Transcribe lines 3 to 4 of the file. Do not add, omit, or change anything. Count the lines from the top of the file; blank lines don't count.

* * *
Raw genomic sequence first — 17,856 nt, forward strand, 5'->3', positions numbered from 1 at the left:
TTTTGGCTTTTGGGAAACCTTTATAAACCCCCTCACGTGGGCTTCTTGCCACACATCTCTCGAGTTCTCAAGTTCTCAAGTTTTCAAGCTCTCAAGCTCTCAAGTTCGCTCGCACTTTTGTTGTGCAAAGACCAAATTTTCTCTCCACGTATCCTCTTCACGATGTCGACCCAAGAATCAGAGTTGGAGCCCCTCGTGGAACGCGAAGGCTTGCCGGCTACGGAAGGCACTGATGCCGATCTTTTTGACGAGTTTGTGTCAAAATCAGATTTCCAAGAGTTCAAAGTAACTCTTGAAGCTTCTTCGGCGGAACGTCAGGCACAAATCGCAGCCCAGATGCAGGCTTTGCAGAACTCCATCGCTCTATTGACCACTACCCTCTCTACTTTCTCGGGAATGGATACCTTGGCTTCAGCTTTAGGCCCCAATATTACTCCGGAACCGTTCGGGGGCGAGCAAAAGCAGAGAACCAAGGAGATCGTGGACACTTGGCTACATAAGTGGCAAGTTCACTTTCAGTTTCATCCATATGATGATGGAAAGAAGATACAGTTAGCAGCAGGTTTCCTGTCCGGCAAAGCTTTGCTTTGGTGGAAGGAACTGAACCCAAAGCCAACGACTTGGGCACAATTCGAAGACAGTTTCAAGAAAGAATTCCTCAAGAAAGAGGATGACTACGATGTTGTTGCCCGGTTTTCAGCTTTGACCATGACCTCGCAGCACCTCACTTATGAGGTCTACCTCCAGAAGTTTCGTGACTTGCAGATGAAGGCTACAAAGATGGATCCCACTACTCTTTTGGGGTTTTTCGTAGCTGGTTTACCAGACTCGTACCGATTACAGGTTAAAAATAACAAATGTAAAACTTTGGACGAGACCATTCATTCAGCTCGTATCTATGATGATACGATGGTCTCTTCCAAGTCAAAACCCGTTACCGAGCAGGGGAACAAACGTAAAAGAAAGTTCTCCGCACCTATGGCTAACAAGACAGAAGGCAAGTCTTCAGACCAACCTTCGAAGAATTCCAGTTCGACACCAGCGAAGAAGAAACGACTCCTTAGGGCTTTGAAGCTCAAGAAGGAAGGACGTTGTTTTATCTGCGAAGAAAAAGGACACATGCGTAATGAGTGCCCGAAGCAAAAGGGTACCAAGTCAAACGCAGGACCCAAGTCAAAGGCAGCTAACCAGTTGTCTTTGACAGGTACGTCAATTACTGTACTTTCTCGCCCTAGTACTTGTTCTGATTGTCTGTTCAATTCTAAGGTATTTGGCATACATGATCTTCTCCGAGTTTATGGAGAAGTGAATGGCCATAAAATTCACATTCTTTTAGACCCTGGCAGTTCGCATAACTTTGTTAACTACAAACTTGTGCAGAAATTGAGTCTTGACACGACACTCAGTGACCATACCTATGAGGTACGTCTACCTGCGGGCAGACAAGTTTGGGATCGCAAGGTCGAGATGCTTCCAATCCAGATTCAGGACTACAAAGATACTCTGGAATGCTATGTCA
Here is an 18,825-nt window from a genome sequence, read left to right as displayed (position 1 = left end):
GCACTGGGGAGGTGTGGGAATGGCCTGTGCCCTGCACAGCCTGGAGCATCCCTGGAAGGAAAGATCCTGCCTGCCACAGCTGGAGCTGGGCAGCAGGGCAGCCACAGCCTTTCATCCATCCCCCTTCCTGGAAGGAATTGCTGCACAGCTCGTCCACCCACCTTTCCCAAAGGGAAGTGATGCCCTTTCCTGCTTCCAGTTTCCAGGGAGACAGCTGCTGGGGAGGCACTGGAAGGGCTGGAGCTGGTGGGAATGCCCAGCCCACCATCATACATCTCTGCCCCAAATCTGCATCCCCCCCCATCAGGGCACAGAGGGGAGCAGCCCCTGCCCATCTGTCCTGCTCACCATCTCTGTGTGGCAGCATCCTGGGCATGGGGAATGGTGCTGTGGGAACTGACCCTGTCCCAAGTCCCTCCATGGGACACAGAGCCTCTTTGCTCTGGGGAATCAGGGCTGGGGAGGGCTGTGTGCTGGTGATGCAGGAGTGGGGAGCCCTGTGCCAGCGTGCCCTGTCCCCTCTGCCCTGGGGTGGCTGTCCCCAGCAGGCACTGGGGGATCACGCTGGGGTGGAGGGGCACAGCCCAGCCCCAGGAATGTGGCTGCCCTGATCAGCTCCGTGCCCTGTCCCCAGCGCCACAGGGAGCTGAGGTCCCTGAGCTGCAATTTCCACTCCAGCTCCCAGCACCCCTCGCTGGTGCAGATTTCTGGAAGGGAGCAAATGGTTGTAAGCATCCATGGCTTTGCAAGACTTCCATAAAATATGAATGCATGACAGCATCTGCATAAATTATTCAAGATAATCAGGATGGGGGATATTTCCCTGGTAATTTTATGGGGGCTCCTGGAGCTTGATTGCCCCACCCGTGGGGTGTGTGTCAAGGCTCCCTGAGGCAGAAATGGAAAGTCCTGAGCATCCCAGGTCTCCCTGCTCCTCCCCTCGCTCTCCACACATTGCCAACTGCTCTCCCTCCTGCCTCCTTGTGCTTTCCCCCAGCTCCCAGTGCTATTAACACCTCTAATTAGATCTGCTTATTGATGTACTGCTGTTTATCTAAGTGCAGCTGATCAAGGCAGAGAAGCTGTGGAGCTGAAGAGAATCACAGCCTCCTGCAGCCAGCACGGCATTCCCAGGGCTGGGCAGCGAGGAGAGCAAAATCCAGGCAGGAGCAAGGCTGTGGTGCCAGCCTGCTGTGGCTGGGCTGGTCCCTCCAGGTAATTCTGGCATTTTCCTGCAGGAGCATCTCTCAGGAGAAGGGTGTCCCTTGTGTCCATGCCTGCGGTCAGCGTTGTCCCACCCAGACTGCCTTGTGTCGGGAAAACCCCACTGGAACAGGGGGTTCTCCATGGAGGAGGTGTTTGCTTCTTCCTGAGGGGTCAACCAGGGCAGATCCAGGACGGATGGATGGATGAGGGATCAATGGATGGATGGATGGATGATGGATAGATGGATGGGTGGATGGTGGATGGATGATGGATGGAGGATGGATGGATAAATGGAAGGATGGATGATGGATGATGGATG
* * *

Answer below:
Here is an 18,825-nt window from a genome sequence, read left to right as displayed (position 1 = left end):
GCACTGGGGAGGTGTGGGAATGGCCTGTGCCCTGCACAGCCTGGAGCATCCCTGGAAGGAAAGATCCTGCCTGCCACAGCTGGAGCTGGGCAGCAGGGCAGCCACAGCCTTTCATCCATCCCCCTTCCTGGAAGGAATTGCTGCACAGCTCGTCCACCCACCTTTCCCAAAGGGAAGTGATGCCCTTTCCTGCTTCCAGTTTCCAGGGAGACAGCTGCTGGGGAGGCACTGGAAGGGCTGGAGCTGGTGGGAATGCCCAGCCCACCATCATACATCTCTGCCCCAAATCTGCATCCCCCCCCATCAGGGCACAGAGGGGAGCAGCCCCTGCCCATCTGTCCTGCTCACCATCTCTGTGTGGCAGCATCCTGGGCATGGGGAATGGTGCTGTGGGAACTGACCCTGTCCCAAGTCCCTCCATGGGACACAGAGCCTCTTTGCTCTGGGGAATCAGGGCTGGGGAGGGCTGTGTGCTGGTGATGCAGGAGTGGGGAGCCCTGTGCCAGCGTGCCCTGTCCCCTCTGCCCTGGGGTGGCTGTCCCCAGCAGGCACTGGGGGATCACGCTGGGGTGGAGGGGCACAGCCCAGCCCCAGGAATGTGGCTGCCCTGATCAGCTCCGTGCCCTGTCCCCAGCGCCACAGGGAGCTGAGGTCCCTGAGCTGCAATTTCCACTCCAGCTCCCAGCACCCCTCGCTGGTGCAGATTTCTGGAAGGGAGCAAATGGTTGTAAGCATCCATGGCTTTGCAAGACTTCCATAAAATATGAATGCATGACAGCATCTGCATAAATTATTCAAGATAATCAGGATGGGGGATATTTCCCTGGTAATTTTATGGGGGCTCCTGGAGCTTGATTGCCCCACCCGTGGGGTGTGTGTCAAGGCTCCCTGAGGCAGAAATGGAAAGTCCTGAGCATCCCAGGTCTCCCTGCTCCTCCCCTCGCTCTCCACACATTGCCAACTGCTCTCCCTCCTGCCTCCTTGTGCTTTCCCCCAGCTCCCAGTGCTATTAACACCTCTAATTAGATCTGCTTATTGATGTACTGCTGTTTATCTAAGTGCAGCTGATCAAGGCAGAGAAGCTGTGGAGCTGAAGAGAATCACAGCCTCCTGCAGCCAGCACGGCATTCCCAGGGCTGGGCAGCGAGGAGAGCAAAATCCAGGCAGGAGCAAGGCTGTGGTGCCAGCCTGCTGTGGCTGGGCTGGTCCCTCCAGGTAATTCTGGCATTTTCCTGCAGGAGCATCTCTCAGGAGAAGGGTGTCCCTTGTGTCCATGCCTGCGGTCAGCGTTGTCCCACCCAGACTGCCTTGTGTCGGGAAAACCCCACTGGAACAGGGGGTTCTCCATGGAGGAGGTGTTTGCTTCTTCCTGAGGGGTCAACCAGGGCAGATCCAGGACGGATGGATGGATGAGGGATCAATGGATGGATGGATGGATGATGGATAGATGGATGGGTGGATGGTGGATGGATGATGGATGGAGGATGGATGGATAAATGGAAGGATGGATGATGGATGATGGATG